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Increasing general practitioners' confidence and self-efficacy in managing obesity: a mixed methods study
  1. Elizabeth Sturgiss1,
  2. Emily Haesler1,2,
  3. Nicholas Elmitt1,
  4. Chris van Weel1,3,
  5. Kirsty Douglas1
  1. 1Academic Unit of General Practice, Australian National University Medical School, Canberra, Australian Capital Territory, Australia
  2. 2School of Nursing, Midwifery and Paramedicine, Curtin University, Perth, Australian Capital Territory, Australia
  3. 3Department of Primary and Community Care, Radboud University Medical Center, Nijmegen, The Netherlands
  1. Correspondence to Dr Elizabeth Sturgissm; elizabeth.sturgiss{at}anu.edu.au

Abstract

Objectives Internationally, general practitioners (GPs) are being encouraged to take an active role in the care of their patients with obesity, but as yet there are few tools for them to implement within their clinics. This study assessed the self-efficacy and confidence of GPs before and after implementing a weight management programme in their practice.

Design Nested mixed methods study within a 6-month feasibility trial.

Setting 4 urban general practices and 1 rural general practice in Australia.

Participants All vocationally registered GPs in the local region were eligible and invited to participate; 12 GPs were recruited and 11 completed the study.

Interventions The Change Programme is a structured GP-delivered weight management programme that uses the therapeutic relationship between the patient and their GP to provide holistic and person-centred care. It is an evidence-based programme founded on Australian guidelines for the management of obesity in primary care.

Primary outcome measures Self-efficacy and confidence of the GPs when managing obesity was measured using a quantitative survey consisting of Likert scales in conjunction with pro forma interviews.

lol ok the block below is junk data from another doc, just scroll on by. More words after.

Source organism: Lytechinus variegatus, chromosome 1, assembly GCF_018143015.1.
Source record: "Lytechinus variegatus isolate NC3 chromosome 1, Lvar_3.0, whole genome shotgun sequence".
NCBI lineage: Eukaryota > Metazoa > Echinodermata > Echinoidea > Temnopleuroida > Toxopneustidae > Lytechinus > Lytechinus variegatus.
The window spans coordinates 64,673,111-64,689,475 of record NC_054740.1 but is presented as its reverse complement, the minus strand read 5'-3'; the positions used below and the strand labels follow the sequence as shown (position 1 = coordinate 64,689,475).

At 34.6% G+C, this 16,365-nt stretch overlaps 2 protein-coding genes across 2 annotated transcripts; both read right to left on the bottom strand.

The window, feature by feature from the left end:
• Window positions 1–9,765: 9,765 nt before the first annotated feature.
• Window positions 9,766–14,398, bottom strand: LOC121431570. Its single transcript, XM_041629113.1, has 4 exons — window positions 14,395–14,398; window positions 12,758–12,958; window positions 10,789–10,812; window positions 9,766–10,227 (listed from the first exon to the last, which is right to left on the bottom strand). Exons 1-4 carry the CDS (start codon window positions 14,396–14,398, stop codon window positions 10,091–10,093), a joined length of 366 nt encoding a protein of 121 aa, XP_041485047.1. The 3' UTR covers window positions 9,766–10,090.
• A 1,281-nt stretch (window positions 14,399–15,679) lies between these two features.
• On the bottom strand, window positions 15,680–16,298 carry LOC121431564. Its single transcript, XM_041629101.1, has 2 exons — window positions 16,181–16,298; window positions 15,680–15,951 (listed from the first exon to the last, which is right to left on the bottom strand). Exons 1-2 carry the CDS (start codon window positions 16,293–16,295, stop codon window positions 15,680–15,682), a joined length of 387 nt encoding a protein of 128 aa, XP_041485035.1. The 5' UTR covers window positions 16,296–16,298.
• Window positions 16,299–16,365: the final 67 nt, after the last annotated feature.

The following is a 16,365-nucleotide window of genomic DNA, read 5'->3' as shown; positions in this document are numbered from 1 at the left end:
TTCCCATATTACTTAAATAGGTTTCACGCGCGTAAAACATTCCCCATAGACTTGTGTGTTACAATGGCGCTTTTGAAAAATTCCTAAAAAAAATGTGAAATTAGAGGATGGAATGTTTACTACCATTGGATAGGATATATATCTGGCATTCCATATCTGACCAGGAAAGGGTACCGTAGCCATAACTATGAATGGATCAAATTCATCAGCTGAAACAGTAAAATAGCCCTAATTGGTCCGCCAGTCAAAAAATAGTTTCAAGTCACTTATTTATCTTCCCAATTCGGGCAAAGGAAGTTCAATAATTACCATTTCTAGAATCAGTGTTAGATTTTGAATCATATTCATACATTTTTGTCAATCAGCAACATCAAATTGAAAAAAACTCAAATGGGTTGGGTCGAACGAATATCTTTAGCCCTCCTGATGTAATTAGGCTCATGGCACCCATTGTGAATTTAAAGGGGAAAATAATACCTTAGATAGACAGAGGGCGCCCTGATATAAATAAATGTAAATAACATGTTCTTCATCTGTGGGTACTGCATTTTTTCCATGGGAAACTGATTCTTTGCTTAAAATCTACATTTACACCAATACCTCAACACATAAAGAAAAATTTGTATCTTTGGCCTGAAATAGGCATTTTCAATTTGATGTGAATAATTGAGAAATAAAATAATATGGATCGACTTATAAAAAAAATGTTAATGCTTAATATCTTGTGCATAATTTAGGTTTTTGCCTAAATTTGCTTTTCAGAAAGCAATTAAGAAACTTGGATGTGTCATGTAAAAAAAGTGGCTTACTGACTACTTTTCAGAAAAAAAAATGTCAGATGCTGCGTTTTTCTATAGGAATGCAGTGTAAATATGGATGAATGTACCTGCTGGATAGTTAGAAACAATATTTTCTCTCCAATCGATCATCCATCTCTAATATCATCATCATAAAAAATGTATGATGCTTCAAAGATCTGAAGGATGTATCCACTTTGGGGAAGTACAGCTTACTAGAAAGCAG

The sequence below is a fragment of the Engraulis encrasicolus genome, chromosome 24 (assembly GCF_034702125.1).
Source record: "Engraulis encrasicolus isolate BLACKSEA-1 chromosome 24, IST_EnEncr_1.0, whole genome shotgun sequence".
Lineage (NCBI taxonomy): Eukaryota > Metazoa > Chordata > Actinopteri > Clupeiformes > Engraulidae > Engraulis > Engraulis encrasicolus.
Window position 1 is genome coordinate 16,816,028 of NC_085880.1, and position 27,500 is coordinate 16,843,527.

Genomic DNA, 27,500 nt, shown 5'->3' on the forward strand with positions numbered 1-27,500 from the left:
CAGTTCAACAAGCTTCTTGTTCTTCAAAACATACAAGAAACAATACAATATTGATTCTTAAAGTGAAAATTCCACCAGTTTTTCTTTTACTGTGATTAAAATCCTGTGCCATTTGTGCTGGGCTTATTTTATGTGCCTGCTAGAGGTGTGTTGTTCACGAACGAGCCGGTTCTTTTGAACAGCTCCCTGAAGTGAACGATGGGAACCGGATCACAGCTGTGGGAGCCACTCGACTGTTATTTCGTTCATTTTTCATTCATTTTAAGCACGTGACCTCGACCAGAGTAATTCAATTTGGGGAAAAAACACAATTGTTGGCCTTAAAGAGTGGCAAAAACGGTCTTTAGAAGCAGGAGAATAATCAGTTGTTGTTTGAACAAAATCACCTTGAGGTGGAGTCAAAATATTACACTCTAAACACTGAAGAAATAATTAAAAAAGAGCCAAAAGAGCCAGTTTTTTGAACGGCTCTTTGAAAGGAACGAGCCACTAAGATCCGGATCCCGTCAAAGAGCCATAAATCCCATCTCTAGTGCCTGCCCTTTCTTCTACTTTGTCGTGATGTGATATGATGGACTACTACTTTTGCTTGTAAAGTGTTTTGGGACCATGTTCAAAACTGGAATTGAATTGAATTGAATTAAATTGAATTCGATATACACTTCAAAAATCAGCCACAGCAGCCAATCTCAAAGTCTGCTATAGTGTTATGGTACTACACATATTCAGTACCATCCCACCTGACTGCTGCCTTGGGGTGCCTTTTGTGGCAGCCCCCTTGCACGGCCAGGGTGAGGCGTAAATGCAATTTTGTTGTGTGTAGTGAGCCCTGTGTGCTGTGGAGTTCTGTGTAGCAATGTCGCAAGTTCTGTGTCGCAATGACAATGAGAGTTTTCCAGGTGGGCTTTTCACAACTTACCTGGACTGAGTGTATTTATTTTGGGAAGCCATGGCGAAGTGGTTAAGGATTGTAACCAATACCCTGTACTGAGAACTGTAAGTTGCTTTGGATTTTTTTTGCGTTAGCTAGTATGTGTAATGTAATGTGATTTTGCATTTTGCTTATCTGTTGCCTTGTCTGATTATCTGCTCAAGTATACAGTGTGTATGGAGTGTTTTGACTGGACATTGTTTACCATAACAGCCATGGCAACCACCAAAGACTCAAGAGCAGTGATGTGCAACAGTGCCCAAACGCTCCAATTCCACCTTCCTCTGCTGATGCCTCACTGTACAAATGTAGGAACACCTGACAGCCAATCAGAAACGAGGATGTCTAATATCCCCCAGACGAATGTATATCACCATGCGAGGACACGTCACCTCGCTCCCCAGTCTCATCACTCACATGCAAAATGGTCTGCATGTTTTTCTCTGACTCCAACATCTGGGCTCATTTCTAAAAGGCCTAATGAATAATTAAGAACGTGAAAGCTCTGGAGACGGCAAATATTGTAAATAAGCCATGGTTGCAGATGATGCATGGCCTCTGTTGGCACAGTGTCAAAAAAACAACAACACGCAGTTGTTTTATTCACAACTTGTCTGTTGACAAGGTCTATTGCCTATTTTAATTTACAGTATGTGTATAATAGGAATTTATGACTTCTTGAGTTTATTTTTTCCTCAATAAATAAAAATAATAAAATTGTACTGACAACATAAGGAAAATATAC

Results In line with social cognitive theory, GPs who experienced performance mastery during the pilot intervention had an increase in their confidence and self-efficacy. In particular, confidence in assisting and arranging care for patients was improved as demonstrated in the survey and supported by the qualitative data. Most importantly from the qualitative data, GPs described changing their usual practice and felt more confident to discuss obesity with all of their patients.

Conclusions A structured management tool for obesity care in general practice can improve GP confidence and self-efficacy in managing obesity. Enhancing GP ‘professional self-efficacy’ is the first step to improving obesity management within general practice.

Trial registration number ACTRN12614001192673; Results.

  • obesity
  • PRIMARY CARE
  • self efficacy
  • confidence

This is an Open Access article distributed in accordance with the Creative Commons Attribution Non Commercial (CC BY-NC 4.0) license, which permits others to distribute, remix, adapt, build upon this work non-commercially, and license their derivative works on different terms, provided the original work is properly cited and the use is non-commercial. See: http://creativecommons.org/licenses/by-nc/4.0/

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Footnotes

  • Twitter Follow Elizabeth Sturgiss @LizSturgiss

  • Contributors ES, EH, NE, CvW and KD contributed to the design of this study. Acknowledgement to Dr Freya Ashman who collected the data. ES and NE analysed the qualitative data. EH designed the graphs for the presentation of the quantitative data. ES wrote the original draft and was responsible for reviewing each draft until finalisation. ES, EH, NE, CvW and KD contributed to the editing of the manuscript and approved the final version.

  • Funding This work was supported by the Australian Primary Health Care Research Institute via a 2014 Foundation Grant.

  • Competing interests None declared.

  • Ethics approval Australian National University Human Research Ethics Committee.

  • Provenance and peer review Not commissioned; externally peer reviewed.

  • Data sharing statement The original data set is held by the Academic Unit of General Practice at the Australian National University Medical School, Canberra Hospital campus. Access to the original data by researchers outside the research team would require approval via ethics committee.

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